Reports suggest that Tory leadership favourite Boris Johnson may purge Remainers opposed to delivering Brexit, deal or no deal, from his Cabinet. The former Foreign Secretary and two-time Mayor of London is concerned that staunch anti-Brexiteers such as Amber Rudd, who now say they would serve under a Prime Minister Johnson, are only doing so in hopes they will be able to dissuade him from leaving the EU on No Deal terms if the bloc will not agree to a less onerous withdrawal agreement than the one offered to Theresa May.
Theresa May did not order the police to muzzle the Press over the row about leaked diplomatic cables, Whitehall sources said last night. Scotland Yard sparked a furious backlash over the weekend after issuing an aggressive warning that journalists who published leaked documents could face jail. The warning came after Sir Kim Darroch resigned as Britain’s ambassador to Washington last week in the wake of the row over leaked diplomatic cables in which he described Donald Trump as ‘inept’. Human rights lawyers claimed yesterday that the police had acted in order to ‘protect the Government from embarrassment’.
Shadow foreign secretary Emily Thornberry has departed from Labour policy by saying the party should campaign for Remain in any referendum on a Brexit deal “regardless of which party has negotiated it”. Her comments came at a People’s Vote rally in Boris Johnson’s constituency of Uxbridge and Ruislip South where she denounced the probable next prime minister as a “lazy, incompetent (and) dangerous” figure who wants to deliver the UK into the hands of the “racist, sexist, bullying monstrosity” Donald Trump. Ms Thornberry’s appearance on the People’s Vote platform made her the first senior Labour figure to take advantage of this week’s policy shift – unveiled by Jeremy Corbyn after months of wrangling within the shadow cabinet and trade unions – which commits the party to campaigning for a Final Say referendum and Remain vote on any Brexit outcome produced by the Tory government.
The BBC has been told there will be a concerted push for Labour to adopt an independent process for dealing with complaints of anti-Semitism. A group will make the demand at Monday’s regular meeting of MPs. But political correspondent Iain Watson said it would also, crucially, be made at the next meeting of Labour’s ruling national executive later this month. Emily Thornberry said earlier Labour must heed “the message” on anti-Semitism, not attack the “messengers”. The shadow foreign secretary told the BBC’s Andrew Marr “nobody can pretend there isn’t an ongoing problem” within the party and with “our processes for dealing with it”.
Labour anti-Semitism whistleblowers today threatened to sue the party for suggesting they were motivated by damaging Jeremy Corbyn. Former officials Sam Matthews and Louise Withers Green said they had been defamed by Labour in its response to a bombshell Panorama expose. The damning programme – shown on Wednesday – included claims that senior figures, including general secretary Jennie Formby, interfered in anti-Semitism investigations. Deputy leader Tom Watson described the allegations as ‘chilling’ and demanded action from the party.
Jeremy Hunt vowed to save the imperilled nuclear deal with Iran as he suspended his leadership campaign to “do what it takes” and discuss it with his European counterparts today. The foreign secretary had planned to send a junior minister to Brussels to the foreign affairs council, at which Iran is top of the agenda. However, the precarious state of the deal persuaded him to attend himself, an ally told The Times. Mr Hunt spoke over the weekend to Mohammad Javad Zarif, the Iranian foreign minister, signalling a compromise offer that Britain would ensure that Gibraltar released a detained oil tanker if Iran guaranteed that it would not deliver its cargo to Syria.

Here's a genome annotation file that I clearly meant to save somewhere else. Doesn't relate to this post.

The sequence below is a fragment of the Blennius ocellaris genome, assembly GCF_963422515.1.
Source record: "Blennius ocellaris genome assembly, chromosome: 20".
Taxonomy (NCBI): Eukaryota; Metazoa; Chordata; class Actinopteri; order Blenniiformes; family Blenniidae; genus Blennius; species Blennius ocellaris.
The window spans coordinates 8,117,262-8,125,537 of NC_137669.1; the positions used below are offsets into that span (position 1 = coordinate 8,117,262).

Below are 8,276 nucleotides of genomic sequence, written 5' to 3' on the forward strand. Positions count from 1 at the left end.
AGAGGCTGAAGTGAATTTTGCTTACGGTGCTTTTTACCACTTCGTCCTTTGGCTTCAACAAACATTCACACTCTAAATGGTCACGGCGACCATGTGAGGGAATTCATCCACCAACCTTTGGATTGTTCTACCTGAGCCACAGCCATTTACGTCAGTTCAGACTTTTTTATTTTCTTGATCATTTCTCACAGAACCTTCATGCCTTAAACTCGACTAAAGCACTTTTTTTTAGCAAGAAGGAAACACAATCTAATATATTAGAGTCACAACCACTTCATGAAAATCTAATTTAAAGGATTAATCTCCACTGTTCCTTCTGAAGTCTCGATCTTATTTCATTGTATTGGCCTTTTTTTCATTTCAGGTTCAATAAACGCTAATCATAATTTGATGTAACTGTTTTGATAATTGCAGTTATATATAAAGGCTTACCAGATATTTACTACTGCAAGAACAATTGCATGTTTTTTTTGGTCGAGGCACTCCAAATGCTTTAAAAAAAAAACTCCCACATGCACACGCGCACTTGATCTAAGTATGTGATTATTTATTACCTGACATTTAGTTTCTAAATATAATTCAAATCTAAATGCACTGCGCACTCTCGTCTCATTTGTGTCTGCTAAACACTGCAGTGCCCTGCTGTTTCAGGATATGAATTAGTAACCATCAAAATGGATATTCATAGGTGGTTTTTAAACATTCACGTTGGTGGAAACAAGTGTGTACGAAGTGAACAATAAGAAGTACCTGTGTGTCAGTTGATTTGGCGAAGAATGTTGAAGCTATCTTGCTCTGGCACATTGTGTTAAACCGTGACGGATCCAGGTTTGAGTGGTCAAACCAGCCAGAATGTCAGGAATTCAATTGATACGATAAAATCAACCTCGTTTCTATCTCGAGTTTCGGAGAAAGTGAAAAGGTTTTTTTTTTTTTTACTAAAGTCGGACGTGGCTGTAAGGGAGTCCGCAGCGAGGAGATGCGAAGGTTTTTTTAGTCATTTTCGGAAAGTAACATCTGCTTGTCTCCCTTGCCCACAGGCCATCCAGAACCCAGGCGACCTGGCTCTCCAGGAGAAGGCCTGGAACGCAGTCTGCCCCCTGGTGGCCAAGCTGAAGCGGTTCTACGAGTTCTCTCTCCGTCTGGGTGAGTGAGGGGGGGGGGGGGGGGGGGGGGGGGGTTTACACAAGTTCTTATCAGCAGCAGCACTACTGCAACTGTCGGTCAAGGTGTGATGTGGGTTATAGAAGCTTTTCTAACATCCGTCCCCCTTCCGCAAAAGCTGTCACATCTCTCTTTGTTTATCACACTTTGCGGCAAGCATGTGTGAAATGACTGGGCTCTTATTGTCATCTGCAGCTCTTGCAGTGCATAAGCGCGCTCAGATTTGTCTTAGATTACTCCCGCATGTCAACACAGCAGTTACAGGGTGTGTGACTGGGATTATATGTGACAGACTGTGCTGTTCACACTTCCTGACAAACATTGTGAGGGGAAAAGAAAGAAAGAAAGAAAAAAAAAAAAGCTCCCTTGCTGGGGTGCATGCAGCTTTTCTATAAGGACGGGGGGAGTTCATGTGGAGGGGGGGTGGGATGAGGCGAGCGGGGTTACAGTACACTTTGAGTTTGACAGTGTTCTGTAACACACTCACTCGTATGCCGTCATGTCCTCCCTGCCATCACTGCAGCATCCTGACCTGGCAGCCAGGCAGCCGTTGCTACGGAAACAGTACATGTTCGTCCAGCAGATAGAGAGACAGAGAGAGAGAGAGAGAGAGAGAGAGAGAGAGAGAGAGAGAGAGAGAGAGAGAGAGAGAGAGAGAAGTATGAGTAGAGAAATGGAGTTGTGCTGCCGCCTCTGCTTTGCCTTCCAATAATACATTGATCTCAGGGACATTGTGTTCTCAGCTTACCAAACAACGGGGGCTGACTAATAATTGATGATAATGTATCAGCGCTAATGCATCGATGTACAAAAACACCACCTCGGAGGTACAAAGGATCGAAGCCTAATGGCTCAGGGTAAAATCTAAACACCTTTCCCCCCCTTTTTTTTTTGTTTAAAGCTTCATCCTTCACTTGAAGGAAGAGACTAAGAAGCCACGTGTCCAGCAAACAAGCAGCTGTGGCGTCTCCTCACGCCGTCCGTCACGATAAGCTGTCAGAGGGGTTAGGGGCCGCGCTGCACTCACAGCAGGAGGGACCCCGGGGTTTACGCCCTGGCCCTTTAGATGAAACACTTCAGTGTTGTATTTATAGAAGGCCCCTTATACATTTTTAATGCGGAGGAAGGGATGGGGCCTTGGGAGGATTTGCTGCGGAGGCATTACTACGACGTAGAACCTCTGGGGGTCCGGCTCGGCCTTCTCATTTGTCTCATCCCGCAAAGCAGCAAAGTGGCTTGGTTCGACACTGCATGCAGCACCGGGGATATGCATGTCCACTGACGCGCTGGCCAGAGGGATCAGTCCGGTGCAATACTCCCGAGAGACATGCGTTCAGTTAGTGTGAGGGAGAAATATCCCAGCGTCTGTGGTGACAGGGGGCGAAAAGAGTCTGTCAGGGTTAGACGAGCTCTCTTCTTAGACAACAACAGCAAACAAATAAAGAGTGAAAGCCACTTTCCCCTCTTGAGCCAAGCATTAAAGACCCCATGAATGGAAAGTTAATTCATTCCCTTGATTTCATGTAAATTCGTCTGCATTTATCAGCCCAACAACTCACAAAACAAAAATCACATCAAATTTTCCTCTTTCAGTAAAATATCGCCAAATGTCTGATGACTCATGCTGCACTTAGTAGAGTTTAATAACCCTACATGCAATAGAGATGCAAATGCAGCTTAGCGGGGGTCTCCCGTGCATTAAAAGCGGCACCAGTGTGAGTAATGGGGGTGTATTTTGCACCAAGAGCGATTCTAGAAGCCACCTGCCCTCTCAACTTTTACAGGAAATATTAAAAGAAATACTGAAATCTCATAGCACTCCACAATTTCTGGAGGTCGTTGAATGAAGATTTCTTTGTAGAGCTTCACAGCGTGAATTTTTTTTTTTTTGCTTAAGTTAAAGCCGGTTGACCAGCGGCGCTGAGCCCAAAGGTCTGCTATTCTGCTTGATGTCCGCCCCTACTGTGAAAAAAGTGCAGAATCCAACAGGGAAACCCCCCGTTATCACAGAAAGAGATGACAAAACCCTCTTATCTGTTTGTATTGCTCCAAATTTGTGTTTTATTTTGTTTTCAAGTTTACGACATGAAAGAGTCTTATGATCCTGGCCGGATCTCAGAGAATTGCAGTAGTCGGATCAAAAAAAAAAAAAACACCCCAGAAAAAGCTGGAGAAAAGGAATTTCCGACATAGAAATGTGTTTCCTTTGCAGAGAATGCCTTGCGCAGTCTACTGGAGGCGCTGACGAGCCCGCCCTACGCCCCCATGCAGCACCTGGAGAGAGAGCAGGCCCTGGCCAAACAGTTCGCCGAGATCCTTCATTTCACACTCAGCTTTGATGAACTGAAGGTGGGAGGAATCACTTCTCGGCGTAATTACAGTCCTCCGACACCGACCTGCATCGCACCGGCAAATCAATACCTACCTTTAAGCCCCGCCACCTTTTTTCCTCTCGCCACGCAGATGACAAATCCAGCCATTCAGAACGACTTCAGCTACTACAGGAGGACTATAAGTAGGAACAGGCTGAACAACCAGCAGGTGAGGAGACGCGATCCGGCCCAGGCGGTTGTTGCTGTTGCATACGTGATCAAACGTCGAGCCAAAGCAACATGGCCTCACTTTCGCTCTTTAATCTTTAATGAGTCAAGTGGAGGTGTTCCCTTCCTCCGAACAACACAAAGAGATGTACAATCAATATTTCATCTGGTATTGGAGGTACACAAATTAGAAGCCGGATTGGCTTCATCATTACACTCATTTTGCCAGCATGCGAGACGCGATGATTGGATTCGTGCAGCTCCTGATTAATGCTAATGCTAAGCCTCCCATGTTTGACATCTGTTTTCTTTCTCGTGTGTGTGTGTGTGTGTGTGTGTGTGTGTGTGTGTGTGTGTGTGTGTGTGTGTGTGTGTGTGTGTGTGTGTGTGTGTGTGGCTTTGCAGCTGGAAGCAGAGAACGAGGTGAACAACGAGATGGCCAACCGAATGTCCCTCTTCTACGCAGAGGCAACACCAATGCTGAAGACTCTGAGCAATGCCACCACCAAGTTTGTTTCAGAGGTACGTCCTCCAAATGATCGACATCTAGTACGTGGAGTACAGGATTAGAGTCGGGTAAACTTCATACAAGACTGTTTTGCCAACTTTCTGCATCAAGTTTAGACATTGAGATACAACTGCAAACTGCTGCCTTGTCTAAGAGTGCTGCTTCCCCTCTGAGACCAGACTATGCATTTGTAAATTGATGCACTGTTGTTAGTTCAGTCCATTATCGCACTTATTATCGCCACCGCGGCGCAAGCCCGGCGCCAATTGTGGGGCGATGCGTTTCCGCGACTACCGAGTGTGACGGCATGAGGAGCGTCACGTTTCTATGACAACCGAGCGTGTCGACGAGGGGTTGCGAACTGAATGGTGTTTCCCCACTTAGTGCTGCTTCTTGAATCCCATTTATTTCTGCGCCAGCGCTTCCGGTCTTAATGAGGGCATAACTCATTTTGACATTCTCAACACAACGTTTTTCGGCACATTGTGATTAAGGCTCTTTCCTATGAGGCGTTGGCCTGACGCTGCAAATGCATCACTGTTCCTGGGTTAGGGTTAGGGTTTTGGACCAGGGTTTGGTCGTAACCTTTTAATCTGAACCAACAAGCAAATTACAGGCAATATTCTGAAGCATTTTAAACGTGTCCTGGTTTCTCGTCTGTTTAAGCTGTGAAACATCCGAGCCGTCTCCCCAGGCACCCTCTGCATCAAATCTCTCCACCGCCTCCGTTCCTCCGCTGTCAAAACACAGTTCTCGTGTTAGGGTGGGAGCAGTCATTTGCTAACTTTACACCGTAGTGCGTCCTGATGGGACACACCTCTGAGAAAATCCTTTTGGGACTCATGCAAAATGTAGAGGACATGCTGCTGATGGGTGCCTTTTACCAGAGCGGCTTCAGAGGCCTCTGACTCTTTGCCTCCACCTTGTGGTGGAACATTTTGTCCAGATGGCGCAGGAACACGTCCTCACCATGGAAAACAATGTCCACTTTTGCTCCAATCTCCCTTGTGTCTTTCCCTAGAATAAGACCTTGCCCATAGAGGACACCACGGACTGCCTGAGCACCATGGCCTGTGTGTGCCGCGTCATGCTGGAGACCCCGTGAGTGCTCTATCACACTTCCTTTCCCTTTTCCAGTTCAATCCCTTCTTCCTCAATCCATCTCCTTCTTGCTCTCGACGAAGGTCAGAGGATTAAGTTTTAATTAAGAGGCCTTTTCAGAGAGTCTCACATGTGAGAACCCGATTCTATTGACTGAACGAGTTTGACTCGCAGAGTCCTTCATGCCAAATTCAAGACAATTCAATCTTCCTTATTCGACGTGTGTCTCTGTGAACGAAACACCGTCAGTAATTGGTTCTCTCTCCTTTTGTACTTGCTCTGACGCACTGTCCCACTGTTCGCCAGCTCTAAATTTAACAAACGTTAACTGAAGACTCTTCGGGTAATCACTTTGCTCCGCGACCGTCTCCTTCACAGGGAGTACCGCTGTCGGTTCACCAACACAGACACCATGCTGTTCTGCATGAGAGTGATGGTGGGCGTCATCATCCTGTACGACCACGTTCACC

European powers including the UK have warned that their continued support for the Iran nuclear deal is dependent on Tehran coming back in line with provisions limiting its stockpiles of enriched uranium. As foreign secretary Jeremy Hunt travelled to Brussels for talks with EU counterparts on Iran scheduled for Monday, the so-called E3 nations – Britain, France and Germany – issued a last-ditch bid to keep the four-year-old deal alive, calling for “signs of goodwill” from the Islamic republic.
Tensions in the Middle East could pose an existential threat to mankind unless the Iran nuclear deal is maintained, Jeremy Hunt will say on Monday in his starkest warning since the regional crisis escalated two months ago. Speaking ahead of an EU meeting in Brussels, the UK foreign secretary will try to underline the importance of the deal, which was abandoned unilaterally by the US a year ago, leading to an accelerating reciprocal withdrawal by Iran. Hunt has tried to de-escalate the situation by saying an Iranian-owned oil tanker seized by the British off Gibraltar 10 days ago might be released if Tehran promised the ship’s owners would abandon plans to unload its oil in Syria.
NHS hospitals are increasingly forcing disabled patients to pay for parking, an investigation reveals. The number of NHS sites charging patients even though they have a blue badge has risen by almost a fifth in just three years, the figures show. The flagship Chelsea and Westminster Hospital in London has just become the latest to plan such charges, prompting fury from elected patient governors. Disability campaigners said the changes were “disgraceful,” and could mean that some of the most vulnerable in society could end up losing access to care because they could not afford it. Labour urged ministers to step in to axe the charges.
Millions of loyal households are being ‘exploited’ by energy giants that charge them as much as £324 a year more than new customers. Energy firms routinely raise prices for longstanding customers while new ones get a far cheaper deal, research reveals. It means gas and electricity customers now face a loyalty penalty of up to a third of their bill if they fail to regularly switch deals. It is estimated that customers are collectively losing out on around £1.9billion as a result, figures by auto-switching service Look After My Bills showed.